CITY HALL — City officials are worried that the troubled Board of Elections is not ready for the rush of voters expected to flood the polls to vote for president Tuesday.
Mayor Bill de Blasio, who has called for BOE reforms and offered $20 million in city money for the agency to make changes, said he is confident about the "integrity" of the vote but unsure about the "efficiency" of the election.
"The eyes of the city will be on the Board of Elections this Tuesday," de Blasio said Friday at a City Hall press conference.
The concern is valid following a chaotic presidential primary in April in which voters complained about being improperly purged from the rolls — including entire blocks in Brooklyn that were removed. Other voters found out at the last minute that their polling places had been inexplicably moved.
BOE spokeswoman Valerie Vazquez said that names incorrectly purged from the rolls have since been restored.
The concern also comes as reports surfaced that terrorist organizations could be planning attacks for Election Day in three states, including New York.
Gov. Andrew Cuomo said New York State Police and the National Guard remain on high alert because of the threat.
State counterterrorism officials are also coordinating with the state Board of Elections, the U.S. Department of Homeland Security and the FBI to "monitor threats" until the day after the election, said the governor on Friday assured "we’re going to be ready."
"Whenever they can disrupt democracy, that’s their ultimate goal," Cuomo said.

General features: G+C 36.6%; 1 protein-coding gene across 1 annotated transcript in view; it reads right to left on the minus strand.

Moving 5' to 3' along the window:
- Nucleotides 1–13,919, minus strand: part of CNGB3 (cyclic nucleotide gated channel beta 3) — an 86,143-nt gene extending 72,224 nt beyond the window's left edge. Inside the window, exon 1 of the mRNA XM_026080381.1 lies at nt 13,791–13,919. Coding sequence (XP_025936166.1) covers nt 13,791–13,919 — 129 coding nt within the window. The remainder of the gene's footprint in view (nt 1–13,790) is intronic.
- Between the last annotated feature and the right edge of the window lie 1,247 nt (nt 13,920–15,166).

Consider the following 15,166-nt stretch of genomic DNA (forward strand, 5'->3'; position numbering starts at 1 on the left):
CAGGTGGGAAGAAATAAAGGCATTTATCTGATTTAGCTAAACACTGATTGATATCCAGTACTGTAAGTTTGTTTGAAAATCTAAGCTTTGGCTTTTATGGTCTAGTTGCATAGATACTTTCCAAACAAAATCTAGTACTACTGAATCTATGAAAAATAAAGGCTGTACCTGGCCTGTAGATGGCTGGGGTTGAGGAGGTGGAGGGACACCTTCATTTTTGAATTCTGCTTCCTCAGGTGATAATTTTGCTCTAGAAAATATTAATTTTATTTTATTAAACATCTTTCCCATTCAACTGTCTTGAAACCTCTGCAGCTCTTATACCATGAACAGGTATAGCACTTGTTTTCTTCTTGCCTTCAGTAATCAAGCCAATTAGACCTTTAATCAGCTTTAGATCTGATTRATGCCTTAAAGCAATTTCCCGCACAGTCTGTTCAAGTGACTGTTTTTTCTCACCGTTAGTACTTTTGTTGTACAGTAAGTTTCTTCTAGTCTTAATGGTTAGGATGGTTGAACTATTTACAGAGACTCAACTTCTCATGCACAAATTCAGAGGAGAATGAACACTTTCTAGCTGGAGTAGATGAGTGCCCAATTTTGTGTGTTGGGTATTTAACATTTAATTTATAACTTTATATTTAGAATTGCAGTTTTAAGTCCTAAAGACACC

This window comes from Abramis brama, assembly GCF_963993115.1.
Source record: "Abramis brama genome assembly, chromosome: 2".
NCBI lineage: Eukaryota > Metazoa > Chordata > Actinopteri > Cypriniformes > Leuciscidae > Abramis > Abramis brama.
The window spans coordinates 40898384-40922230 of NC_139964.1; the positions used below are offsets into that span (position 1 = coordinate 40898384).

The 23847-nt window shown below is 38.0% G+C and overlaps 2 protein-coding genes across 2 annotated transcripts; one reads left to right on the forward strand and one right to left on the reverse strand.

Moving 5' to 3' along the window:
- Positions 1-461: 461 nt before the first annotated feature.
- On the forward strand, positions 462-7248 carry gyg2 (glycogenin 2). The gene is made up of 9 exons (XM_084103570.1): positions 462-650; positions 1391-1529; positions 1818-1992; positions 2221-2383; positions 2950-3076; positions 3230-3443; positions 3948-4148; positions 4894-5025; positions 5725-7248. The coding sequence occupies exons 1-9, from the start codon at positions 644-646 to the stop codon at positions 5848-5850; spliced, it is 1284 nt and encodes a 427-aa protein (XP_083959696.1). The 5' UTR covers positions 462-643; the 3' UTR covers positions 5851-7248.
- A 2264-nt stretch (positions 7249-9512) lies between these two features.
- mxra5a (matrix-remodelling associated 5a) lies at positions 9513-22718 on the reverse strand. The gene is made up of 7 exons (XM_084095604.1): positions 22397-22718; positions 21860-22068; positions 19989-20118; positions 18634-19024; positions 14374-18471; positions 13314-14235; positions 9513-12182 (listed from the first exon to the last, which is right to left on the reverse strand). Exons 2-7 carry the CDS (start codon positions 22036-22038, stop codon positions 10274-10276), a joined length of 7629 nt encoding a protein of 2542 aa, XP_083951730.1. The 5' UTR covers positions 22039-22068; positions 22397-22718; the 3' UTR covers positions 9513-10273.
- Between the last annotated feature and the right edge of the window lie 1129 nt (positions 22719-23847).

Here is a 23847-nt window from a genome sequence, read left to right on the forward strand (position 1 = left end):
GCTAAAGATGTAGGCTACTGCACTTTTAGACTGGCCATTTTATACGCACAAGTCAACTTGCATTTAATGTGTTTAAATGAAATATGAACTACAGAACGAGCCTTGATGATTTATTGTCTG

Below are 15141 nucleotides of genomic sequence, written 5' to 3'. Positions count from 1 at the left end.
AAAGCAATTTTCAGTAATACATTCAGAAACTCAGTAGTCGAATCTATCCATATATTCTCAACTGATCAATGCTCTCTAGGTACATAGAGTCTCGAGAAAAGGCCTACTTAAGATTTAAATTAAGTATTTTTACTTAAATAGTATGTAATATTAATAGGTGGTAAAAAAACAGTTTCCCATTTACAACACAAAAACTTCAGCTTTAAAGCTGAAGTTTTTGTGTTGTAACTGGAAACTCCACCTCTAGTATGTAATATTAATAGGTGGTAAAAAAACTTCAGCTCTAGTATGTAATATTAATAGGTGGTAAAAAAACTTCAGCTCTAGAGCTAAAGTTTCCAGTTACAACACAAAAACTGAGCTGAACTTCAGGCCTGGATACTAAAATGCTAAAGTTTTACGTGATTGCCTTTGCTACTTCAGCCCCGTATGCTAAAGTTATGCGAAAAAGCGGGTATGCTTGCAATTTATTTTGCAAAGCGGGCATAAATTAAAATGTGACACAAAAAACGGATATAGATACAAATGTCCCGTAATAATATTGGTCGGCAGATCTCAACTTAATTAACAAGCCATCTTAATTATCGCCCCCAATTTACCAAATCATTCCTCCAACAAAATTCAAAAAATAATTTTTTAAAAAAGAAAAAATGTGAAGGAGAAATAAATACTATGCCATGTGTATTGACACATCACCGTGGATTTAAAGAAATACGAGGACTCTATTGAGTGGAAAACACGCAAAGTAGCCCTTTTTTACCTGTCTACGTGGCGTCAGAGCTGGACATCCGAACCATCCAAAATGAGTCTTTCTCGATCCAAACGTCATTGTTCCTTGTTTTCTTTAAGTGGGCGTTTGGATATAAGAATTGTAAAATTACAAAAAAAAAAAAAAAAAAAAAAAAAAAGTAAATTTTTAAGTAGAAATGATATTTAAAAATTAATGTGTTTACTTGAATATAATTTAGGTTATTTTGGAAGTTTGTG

But it doesn't take the threat of terrorism to disrupt elections in New York City. The BOE has a history of doing that on its own through documented patronage and ineptitude that has led to voter disenfranchisement, slow election results and a lag in keeping up with the latest technology, critics say.
Add New York's antiquated voting rules, which don't include same-day registration, and early voting and you have a recipe for disaster, de Blasio said.
"We have some of the worst voter registration laws and we have a system that basically disenfranchises a lot of students and young people, a lot of people who work two jobs. It’s very hard to vote in this state compared to other states," said the mayor.
After April's primary debacle, Attorney General Eric Schneiderman launched a probe of the agency that is "ongoing," according to a spokeswoman.
Schneiderman also launched a hotline for people to call if they encounter voting issues — 1 (800) 771-7755 or email: civil.rights@ag.NY.gov — which will be available from 6 a.m. until 9 p.m. on Election Day to help resolve voter issues.
“My office is committed to ensuring that all eligible voters are able to cast an effective ballot on Election Day,” Schneiderman said in a statement. “If voters encounter any barriers to voting or improprieties at the ballot box, call my office immediately."
Comptroller Scott Stringer also launched an audit of the BOE after the April primary. His agency will be monitoring the BOE's performance during Tuesday's elections as part of the review.
“The bottom line is this: based on the hundreds and hundreds of complaints we’ve received, people have simply lost confidence in the BOE," Stringer said.
"Any presidential contest is a giant stress test for a city’s electoral system, and we will use Tuesday’s election to see if the BOE has learned anything from the primary day fiasco earlier this year."